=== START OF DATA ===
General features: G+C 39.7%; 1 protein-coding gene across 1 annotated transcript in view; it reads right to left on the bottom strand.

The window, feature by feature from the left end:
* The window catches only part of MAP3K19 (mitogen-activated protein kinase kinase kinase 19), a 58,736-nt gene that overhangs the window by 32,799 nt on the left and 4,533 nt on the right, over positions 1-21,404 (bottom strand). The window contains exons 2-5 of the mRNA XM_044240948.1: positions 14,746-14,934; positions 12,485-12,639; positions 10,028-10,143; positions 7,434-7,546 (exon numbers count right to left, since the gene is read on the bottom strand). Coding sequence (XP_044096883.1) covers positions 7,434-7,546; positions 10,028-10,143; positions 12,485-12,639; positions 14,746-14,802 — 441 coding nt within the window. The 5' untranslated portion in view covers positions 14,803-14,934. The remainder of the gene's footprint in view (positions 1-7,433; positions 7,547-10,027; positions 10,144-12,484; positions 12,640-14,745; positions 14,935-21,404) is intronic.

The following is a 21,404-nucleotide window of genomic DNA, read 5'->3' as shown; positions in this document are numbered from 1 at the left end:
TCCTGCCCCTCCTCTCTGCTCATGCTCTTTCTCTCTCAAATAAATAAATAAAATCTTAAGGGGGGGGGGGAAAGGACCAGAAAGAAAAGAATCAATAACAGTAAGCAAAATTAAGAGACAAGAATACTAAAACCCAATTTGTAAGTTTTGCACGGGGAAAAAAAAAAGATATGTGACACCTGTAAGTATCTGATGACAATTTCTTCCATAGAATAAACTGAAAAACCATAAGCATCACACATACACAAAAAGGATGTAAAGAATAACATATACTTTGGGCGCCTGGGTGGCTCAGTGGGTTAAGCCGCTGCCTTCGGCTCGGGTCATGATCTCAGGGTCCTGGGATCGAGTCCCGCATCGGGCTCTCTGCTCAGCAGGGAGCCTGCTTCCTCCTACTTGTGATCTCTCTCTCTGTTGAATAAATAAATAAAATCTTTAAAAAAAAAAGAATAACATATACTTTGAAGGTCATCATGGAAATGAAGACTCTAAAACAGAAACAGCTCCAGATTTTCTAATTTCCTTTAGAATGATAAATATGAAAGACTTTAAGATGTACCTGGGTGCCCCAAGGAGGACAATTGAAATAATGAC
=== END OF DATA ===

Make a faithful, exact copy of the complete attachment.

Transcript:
General features: G+C 39.7%; 1 protein-coding gene across 1 annotated transcript in view; it reads right to left on the bottom strand.

The window, feature by feature from the left end:
* The window catches only part of MAP3K19 (mitogen-activated protein kinase kinase kinase 19), a 58,736-nt gene that overhangs the window by 32,799 nt on the left and 4,533 nt on the right, over positions 1-21,404 (bottom strand). The window contains exons 2-5 of the mRNA XM_044240948.1: positions 14,746-14,934; positions 12,485-12,639; positions 10,028-10,143; positions 7,434-7,546 (exon numbers count right to left, since the gene is read on the bottom strand). Coding sequence (XP_044096883.1) covers positions 7,434-7,546; positions 10,028-10,143; positions 12,485-12,639; positions 14,746-14,802 — 441 coding nt within the window. The 5' untranslated portion in view covers positions 14,803-14,934. The remainder of the gene's footprint in view (positions 1-7,433; positions 7,547-10,027; positions 10,144-12,484; positions 12,640-14,745; positions 14,935-21,404) is intronic.

The following is a 21,404-nucleotide window of genomic DNA, read 5'->3' as shown; positions in this document are numbered from 1 at the left end:
TCCTGCCCCTCCTCTCTGCTCATGCTCTTTCTCTCTCAAATAAATAAATAAAATCTTAAGGGGGGGGGGGAAAGGACCAGAAAGAAAAGAATCAATAACAGTAAGCAAAATTAAGAGACAAGAATACTAAAACCCAATTTGTAAGTTTTGCACGGGGAAAAAAAAAAGATATGTGACACCTGTAAGTATCTGATGACAATTTCTTCCATAGAATAAACTGAAAAACCATAAGCATCACACATACACAAAAAGGATGTAAAGAATAACATATACTTTGGGCGCCTGGGTGGCTCAGTGGGTTAAGCCGCTGCCTTCGGCTCGGGTCATGATCTCAGGGTCCTGGGATCGAGTCCCGCATCGGGCTCTCTGCTCAGCAGGGAGCCTGCTTCCTCCTACTTGTGATCTCTCTCTCTGTTGAATAAATAAATAAAATCTTTAAAAAAAAAAGAATAACATATACTTTGAAGGTCATCATGGAAATGAAGACTCTAAAACAGAAACAGCTCCAGATTTTCTAATTTCCTTTAGAATGATAAATATGAAAGACTTTAAGATGTACCTGGGTGCCCCAAGGAGGACAATTGAAATAATGAC